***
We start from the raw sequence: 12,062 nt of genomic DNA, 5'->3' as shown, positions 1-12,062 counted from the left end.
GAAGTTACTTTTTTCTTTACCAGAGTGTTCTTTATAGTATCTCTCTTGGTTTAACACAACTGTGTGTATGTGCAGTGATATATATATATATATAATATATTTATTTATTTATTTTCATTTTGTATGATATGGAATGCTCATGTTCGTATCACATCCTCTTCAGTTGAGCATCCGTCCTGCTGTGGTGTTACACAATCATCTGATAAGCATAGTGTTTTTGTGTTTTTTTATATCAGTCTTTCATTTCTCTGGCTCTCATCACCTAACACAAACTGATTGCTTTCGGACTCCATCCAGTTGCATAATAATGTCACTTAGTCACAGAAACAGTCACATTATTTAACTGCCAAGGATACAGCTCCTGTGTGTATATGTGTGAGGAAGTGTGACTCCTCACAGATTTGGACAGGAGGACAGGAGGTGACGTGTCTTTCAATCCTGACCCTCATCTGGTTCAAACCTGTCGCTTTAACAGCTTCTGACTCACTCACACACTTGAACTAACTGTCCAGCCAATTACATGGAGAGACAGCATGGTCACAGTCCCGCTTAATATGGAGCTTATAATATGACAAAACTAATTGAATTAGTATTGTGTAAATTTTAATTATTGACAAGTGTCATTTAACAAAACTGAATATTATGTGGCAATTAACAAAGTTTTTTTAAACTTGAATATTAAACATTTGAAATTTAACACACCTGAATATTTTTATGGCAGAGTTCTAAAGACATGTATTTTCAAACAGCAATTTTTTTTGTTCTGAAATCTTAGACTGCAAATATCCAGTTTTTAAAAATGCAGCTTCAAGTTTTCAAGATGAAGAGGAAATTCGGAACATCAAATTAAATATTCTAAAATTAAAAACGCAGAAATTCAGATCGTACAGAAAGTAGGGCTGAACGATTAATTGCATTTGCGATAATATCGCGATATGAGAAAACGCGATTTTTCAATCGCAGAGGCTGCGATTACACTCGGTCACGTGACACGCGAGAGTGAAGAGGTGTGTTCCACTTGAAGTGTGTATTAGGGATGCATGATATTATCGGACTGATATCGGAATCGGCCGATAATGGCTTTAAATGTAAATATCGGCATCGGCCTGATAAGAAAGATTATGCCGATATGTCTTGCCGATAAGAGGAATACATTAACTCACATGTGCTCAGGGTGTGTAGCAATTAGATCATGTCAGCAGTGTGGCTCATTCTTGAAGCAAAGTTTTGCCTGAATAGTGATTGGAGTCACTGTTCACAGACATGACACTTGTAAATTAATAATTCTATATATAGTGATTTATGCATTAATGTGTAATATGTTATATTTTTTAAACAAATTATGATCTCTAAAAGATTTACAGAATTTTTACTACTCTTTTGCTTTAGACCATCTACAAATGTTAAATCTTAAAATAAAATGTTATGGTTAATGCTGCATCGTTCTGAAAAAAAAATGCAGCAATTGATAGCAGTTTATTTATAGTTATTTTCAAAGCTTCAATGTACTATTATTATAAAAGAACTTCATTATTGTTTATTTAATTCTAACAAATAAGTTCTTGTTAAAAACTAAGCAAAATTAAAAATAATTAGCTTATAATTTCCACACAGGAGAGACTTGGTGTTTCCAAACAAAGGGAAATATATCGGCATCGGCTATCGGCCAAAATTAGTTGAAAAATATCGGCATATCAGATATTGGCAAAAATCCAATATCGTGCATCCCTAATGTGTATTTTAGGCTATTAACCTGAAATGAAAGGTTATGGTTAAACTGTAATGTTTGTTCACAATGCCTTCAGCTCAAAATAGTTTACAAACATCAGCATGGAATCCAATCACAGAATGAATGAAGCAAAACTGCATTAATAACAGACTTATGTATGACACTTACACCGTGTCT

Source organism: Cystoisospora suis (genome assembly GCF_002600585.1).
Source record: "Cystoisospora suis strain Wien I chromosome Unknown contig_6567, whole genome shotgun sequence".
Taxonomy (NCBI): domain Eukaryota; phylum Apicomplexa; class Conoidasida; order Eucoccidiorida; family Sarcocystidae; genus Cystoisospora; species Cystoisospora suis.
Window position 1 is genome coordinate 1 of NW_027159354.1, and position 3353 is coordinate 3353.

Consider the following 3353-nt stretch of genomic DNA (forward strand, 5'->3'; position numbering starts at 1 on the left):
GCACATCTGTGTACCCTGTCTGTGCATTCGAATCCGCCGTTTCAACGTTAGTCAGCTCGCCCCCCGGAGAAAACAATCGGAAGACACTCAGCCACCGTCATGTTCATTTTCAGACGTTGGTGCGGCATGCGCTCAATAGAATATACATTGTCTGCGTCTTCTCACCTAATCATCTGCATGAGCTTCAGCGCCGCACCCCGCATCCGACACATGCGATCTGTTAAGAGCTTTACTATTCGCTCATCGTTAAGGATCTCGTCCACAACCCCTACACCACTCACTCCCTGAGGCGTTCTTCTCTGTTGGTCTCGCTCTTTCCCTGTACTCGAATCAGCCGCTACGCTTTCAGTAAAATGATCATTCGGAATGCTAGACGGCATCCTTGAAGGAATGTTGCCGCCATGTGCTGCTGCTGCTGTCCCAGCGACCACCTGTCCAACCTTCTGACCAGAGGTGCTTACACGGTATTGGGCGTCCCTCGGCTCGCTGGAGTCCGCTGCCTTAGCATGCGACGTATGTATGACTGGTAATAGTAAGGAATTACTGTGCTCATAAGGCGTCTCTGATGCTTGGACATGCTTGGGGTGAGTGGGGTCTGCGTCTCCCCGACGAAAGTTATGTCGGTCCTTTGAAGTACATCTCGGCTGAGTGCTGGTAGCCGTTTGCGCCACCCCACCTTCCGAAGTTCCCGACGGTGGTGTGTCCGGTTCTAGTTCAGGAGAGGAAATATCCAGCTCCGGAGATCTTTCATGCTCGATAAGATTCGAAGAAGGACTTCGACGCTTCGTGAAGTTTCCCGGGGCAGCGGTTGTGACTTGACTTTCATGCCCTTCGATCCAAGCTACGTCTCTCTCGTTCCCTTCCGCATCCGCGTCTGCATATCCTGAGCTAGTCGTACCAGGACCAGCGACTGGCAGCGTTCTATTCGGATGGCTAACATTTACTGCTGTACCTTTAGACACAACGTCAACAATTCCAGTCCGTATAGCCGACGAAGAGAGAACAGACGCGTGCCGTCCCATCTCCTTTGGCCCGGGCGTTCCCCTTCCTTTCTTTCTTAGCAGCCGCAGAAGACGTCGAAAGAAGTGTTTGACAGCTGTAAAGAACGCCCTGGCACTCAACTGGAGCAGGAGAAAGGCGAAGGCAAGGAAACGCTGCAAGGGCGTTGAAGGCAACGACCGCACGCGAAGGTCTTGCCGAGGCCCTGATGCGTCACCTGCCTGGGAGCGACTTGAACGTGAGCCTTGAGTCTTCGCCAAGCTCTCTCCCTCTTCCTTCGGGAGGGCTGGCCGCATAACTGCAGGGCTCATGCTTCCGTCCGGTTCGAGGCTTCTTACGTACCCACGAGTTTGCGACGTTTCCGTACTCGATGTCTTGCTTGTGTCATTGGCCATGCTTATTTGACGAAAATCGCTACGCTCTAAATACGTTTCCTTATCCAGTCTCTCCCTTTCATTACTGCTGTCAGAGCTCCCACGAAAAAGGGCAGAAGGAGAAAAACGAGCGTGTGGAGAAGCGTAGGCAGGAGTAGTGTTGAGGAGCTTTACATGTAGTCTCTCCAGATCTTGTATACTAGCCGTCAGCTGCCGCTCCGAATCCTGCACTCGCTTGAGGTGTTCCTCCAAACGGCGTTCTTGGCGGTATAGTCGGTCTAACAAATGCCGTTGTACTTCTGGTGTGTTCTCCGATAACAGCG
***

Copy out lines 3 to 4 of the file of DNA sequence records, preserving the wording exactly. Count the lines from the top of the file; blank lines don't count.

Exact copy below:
Source organism: Cystoisospora suis (genome assembly GCF_002600585.1).
Source record: "Cystoisospora suis strain Wien I chromosome Unknown contig_6567, whole genome shotgun sequence".